Conford, Kilkenny and Lewis. The opinion of the court was delivered by Conford, S.j.a.d.
Insofar as plaintiff's appeal is based on the denial of a hearing of his grievance by the Civil Service Commission because not demanded within 20 days after the action affecting him, there is no longer any issue because the Commission concedes that Rule 65, the limitation provision, was not in effect when plaintiff's claim arose. The Commission now justifies its denial of a hearing on grounds of plaintiff's laches. We have decided this appeal ought to be determined on the merits of the important question of veteran's preference argued by the parties, and we therefore pass the issue of laches. The parties agree that the record contains all the facts needed to decide the meritorious question -- essentially one of law.
On November 2, 1959 the State Department of Civil Service (Civil Service or Commission, hereinafter) announced an open competitive examination for the position of Foreman, Upholstery Shop. That examination was conducted April 8, 1960. It was not taken by plaintiff, but was by defendant Savis. As a result Savis, who is not a veteran, was listed No. 6 on a list of eligibles promulgated by the Commission for appointment to the position, being preceded on the list by five veterans entitled to preferential listing by statute. The list was originally to remain effective until May 18, 1962, but by resolution of the Commission on April 24, 1962 it was lawfully extended to November 18, 1962.
At the request of an appointing authority, New Jersey State Hospital, Greystone Park, Civil Service announced and conducted another open competitive examination for the same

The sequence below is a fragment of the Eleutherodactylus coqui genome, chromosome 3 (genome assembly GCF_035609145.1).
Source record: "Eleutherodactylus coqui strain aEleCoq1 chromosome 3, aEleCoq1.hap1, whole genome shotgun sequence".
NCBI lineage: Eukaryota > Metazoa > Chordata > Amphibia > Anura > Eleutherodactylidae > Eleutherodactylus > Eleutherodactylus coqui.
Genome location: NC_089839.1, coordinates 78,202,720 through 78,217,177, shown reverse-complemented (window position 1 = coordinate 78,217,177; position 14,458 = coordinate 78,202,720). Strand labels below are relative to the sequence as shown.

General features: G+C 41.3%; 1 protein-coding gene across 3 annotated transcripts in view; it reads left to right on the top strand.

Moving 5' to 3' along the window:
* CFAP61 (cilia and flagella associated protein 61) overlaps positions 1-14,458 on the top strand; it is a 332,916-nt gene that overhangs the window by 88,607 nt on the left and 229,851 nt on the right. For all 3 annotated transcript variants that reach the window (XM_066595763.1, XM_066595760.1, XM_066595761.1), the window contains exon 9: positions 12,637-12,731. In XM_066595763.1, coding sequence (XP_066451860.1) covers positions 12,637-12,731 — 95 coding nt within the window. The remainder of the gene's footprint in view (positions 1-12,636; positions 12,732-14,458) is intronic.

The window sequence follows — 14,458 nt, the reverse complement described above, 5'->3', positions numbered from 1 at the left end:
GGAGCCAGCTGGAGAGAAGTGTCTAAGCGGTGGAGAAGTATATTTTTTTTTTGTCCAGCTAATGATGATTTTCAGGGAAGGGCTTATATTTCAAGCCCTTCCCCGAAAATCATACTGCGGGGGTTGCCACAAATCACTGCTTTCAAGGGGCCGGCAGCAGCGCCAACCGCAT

position on September 19, 1962. The employment list of eligibles resulting from that examination ranked plaintiff, who is a disabled veteran, in first place, another disabled veteran second, and defendant Savis in fourth place. The appointing authority thereupon requesting the certification of a list of eligibles for appointment to the position, the Commission on November 5, 1962 certified a list as follows:
1. Joseph P. Calabrese (a veteran)
3. James Dulaney (a disabled veteran)
Calabrese declining appointment, the hospital appointed Savis to the position November 15, 1962. The appointment was approved by the Chief Examiner of the Commission December 6, 1962.
Plaintiff contends that in by-passing him and appointing Savis there was a violation of the statutory preference of veterans (particularly disabled veterans). The Commission argues that the creation of the second employment list during the life of the first list was only to provide a pool of three or more certifiable eligibles for the convenience of the appointing authority (the earlier list having apparently become partially depleted because of subsequent unavailability or disinterest in the position for one reason or another). It is contended, therefore, that combining the two lists for that purpose did not derogate from the ordinary right of the persons on the earlier list to absolute priority of appointment (so long as the earlier list remained in effect) as against the names on the second list, regardless of whether any of the latter were veterans or disabled veterans.
Plaintiff relies upon N.J.S.A. 11:27-4 and 11:27-5. The former provides that the appointing authority shall appoint one of the three persons certified as eligible (who must be the three highest on the register willing to accept appointment), provided that if a veteran or veterans is or are so certified, he, or the one of them who stands ...